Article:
Hyundai, Buick, and Toyota also put in strong showings.
Unless it's a Civic Type R or the high-revving antics of the discontinued S2000, Hondas aren't typically known for getting your blood racing. That said, they do make unquestionably sensible purchases. Honda owners tend to keep their cars for a long time thanks to their reliability and it's not all blind brand loyalty; we recently described the Ridgeline as the most underrated truck in the country and you won't easily find a better all-rounder than the CR-V SUV. Honda now has another feather in its cap - it ranked first for the lowest service and warranty costs among all brands.
This result came from the We Predict Deepview True Cost Report. The report analyzes the warranty and service costs of 2021 model-year cars in the first three months of ownership. Including EVs, the survey covers 21 segments. Honda's average service and warranty cost per vehicle worked out to a low $21. Among non-premium brands, it was followed by Hyundai ($22 per vehicle), Buick ($24), and Toyota ($24). The non-premium brand average was $42 and struggling above this were Ford ($55), Chevrolet ($83 per car) and GMC (a staggering $132). Acura and Lexus tied for number 1 ($30 per car) in the premium brand rankings.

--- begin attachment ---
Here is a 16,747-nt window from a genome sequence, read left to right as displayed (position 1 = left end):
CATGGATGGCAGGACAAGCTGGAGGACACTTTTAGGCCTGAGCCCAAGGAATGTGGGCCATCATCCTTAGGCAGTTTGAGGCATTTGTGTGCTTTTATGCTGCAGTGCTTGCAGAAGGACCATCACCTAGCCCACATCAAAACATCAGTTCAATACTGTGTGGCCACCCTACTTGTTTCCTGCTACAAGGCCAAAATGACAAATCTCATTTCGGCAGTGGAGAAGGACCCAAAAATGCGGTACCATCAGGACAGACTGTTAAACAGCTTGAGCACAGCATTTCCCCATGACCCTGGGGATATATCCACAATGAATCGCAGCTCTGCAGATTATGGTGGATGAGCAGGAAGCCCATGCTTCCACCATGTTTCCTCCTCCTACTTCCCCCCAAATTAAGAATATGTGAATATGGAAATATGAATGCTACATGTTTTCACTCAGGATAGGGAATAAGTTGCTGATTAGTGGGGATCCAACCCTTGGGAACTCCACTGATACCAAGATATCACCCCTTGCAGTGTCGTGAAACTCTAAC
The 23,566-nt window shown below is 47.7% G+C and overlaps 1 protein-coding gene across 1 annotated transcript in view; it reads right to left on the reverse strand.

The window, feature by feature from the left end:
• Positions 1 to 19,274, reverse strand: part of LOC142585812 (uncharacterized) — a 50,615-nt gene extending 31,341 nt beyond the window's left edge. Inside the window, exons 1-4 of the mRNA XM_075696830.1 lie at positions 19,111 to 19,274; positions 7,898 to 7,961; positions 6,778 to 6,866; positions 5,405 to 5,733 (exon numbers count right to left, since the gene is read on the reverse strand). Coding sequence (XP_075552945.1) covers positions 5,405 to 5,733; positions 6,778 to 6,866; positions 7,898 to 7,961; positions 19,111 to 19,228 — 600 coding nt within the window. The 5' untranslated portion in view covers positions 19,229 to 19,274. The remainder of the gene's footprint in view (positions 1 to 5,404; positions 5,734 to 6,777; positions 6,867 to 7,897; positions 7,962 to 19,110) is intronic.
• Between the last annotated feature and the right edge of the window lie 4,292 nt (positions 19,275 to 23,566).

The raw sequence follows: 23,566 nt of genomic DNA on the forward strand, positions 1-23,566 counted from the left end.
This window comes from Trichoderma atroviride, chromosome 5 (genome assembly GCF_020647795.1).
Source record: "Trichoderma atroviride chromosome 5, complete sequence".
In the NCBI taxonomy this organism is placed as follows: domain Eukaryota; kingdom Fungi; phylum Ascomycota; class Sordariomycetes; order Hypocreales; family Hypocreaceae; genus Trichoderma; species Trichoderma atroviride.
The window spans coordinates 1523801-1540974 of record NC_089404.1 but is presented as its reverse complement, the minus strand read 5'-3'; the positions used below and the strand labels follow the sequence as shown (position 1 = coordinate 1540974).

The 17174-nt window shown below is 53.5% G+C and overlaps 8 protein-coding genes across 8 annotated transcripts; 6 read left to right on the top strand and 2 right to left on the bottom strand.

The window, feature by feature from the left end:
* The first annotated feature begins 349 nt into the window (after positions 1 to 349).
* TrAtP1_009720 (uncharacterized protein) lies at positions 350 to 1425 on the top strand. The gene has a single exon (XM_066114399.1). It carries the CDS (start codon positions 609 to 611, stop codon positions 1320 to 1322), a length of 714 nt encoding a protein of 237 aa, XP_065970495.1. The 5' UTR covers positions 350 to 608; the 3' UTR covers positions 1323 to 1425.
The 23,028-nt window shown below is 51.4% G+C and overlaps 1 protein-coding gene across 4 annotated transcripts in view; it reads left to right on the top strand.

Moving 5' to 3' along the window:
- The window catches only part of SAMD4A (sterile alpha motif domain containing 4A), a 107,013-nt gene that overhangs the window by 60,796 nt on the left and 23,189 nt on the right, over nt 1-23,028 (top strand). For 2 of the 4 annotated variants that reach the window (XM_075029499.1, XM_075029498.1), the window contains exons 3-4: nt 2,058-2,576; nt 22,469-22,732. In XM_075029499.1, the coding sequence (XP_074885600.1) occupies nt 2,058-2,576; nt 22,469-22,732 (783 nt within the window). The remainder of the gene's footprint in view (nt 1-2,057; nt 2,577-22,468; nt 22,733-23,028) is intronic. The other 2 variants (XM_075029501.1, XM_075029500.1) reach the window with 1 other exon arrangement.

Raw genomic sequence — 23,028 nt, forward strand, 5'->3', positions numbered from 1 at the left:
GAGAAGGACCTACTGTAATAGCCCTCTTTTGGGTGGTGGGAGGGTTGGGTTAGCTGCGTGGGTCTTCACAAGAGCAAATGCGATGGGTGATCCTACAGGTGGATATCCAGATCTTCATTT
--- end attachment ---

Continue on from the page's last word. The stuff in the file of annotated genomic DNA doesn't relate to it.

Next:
BMW came in with a cost of $106 per car and Mercedes-Benz at $121. Porsche was the worst with a figure of $167. Toyota Motor Corp. scored four individual segment wins, the most of any automaker, including the Lexus UX in the compact premium SUV category and the GX in the midsize premium SUV segment. Honda's segment winners included both the Accord and Civic. Key findings from the report indicate that initial service costs for EVs were twice as much as those for gas-powered cars. EV labor costs are also higher at an average of $58 relative to just $25 for gas cars.
"We're excited to launch this first report that is based on millions of actual service records, rather than on customer-reported problems," said We Predict Founder and CEO, James Davies. "Vehicles that have low service and warranty costs at three months tend to have low costs at three years."
Davies asserts that vehicle quality doesn't improve with age so the lesson here is simple. If you want something reliable that won't break the bank, Japanese cars once again come out on top. While high costs are often associated with premium brands, the likes of Ford, Chevy, and GMC returned less than pleasing results for the millions of people who buy vehicles from these brands.